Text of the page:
As Star Wars month continues here at GNN so do the announcements! The Smithsonian’s own publication announced that an actual prop X-wing from the film Star Wars: The Rise Of Skywalker was being loaned out to their institution for the long term by Lucasfilm Ltd . The X-Wing itself is currently being restored at the Mary Baker Engen Restoration Hangar, which restores actual aircraft over the years for the purpose of displaying to the public. Visitors to the Restoration Hangar (which is now finally open after being closed due to Covid) will be able to see the restoration in progress from a viewing deck in the upper hangar.
Once restored the X-Wing will go on display later next year, as mentioned in the SmithsonianMag:
“Late next year, the famed film prop will go on display outside the Albert Einstein Planetarium at the Smithsonian’s National Air and Space Museum on the National Mall in Washington, D.C.”
For the uninitiated, The Smithsonian is a series or network of 19 different museums and houses over 154,000,000 combined items in its’ holdings. It is essentially the United States’ repository for artifacts and our general collective culture and history in various fields such as science, art, history, and other fields.
The X-Wing itself is said to be “battle scarred” with carbon scoring marks and scratches. Efforts are being made to “distinguish between any scratches that occurred during shipping versus something that was built into the vehicle” according to the publication.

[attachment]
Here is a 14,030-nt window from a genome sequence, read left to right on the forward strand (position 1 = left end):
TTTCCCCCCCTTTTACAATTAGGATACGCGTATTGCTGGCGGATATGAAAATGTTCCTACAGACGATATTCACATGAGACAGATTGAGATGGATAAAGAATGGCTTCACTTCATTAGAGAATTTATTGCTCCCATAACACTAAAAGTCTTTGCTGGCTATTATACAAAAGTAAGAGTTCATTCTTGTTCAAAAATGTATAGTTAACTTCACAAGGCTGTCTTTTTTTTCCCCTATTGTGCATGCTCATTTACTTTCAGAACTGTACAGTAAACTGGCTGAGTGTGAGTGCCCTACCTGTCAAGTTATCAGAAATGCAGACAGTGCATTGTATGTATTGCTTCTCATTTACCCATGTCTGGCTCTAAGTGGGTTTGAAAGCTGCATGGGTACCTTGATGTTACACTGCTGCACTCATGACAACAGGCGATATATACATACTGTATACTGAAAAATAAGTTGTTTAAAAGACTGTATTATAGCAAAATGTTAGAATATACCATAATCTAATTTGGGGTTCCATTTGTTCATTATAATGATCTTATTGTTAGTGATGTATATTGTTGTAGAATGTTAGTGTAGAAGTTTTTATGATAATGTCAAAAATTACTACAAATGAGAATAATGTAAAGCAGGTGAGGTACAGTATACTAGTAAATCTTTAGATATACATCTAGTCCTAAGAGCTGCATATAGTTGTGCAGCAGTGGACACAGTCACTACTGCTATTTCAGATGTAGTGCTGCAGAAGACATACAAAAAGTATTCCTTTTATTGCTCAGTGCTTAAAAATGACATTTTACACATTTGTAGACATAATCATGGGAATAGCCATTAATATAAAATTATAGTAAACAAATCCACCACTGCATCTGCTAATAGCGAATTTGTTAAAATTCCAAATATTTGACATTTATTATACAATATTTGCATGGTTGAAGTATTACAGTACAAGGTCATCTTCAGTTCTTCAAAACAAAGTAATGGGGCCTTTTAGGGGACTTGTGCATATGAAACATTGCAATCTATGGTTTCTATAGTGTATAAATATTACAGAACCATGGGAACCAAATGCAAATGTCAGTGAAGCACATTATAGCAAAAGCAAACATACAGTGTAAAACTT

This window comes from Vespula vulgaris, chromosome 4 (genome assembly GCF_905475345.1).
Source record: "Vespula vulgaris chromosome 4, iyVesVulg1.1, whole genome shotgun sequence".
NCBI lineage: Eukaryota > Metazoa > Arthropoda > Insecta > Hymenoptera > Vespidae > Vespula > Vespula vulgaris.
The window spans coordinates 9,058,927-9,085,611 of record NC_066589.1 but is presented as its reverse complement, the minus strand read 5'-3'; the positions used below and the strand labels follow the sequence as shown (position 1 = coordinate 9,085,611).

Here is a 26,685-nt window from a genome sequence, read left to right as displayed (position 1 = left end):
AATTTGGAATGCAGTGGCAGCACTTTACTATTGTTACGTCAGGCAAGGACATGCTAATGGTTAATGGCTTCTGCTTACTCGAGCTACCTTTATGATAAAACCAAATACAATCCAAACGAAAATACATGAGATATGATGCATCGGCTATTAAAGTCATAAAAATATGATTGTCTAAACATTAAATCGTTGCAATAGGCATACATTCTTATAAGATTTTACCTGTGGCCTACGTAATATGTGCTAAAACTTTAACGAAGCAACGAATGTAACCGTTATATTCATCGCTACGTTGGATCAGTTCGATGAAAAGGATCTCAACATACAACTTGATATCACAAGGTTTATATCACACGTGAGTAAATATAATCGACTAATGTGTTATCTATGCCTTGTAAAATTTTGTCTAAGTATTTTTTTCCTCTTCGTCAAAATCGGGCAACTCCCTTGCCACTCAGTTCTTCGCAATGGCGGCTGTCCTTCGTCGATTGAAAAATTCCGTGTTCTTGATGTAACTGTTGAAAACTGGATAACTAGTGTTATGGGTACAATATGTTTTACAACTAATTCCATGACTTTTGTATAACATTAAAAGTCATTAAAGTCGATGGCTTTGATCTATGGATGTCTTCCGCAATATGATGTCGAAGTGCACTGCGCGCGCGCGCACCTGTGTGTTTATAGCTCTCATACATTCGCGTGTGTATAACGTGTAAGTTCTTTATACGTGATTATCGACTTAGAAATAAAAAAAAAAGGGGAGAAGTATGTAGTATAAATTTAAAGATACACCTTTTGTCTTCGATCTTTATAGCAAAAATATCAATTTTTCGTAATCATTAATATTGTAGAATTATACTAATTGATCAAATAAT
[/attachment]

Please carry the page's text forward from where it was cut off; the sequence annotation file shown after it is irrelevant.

X-Wing, Top Choice
The X-Wing is arguably one of the most iconic fictional vehicles in pop culture and is a perfect ambassador to represent the Star Wars series at the National Air and Space Museum. In the films the spacecraft has gone over several revisions and upgrades. The space history chair for the museum, Margaret Weitekamp had this to say about the X-Wing they are receiving:
“This is a T-70 X-Wing. It’s the next generation. The one Luke Skywalker flew in the original trilogy was a T-65B. The big visible difference is the X-foils that split apart. Each had an engine. The T-70 was designed to include one large engine on each wing. When X-attack formation is deployed, the engine splits into two semi-hemispheres.”
Clearly Weitekamp is well-versed in X-Wing lore and knows her stuff about the star fighter. This isn’t the first time an X-Wing has been featured as a display piece for the Smithsonian, however. Back in 1997 the Smithsonian hosted a Star Wars exhibit in honor of the franchise’s 20th anniversary. Among the 250 pieces on display as part of that collection was a miniature model of Luke’s X-Wing. It’s always awesome when any facet of Star Wars is recognized by the public, especially the Smithsonian.
Do you plan on seeing the craft during it’s restoration or rather wait for it to be fully on display next year? Comment down below! For all things Star Wars and geeky in general be sure to check our website often, GeekNewsNow.net , and also follow our social pages. Our Facebook page is here, and our Youtube channel is over here.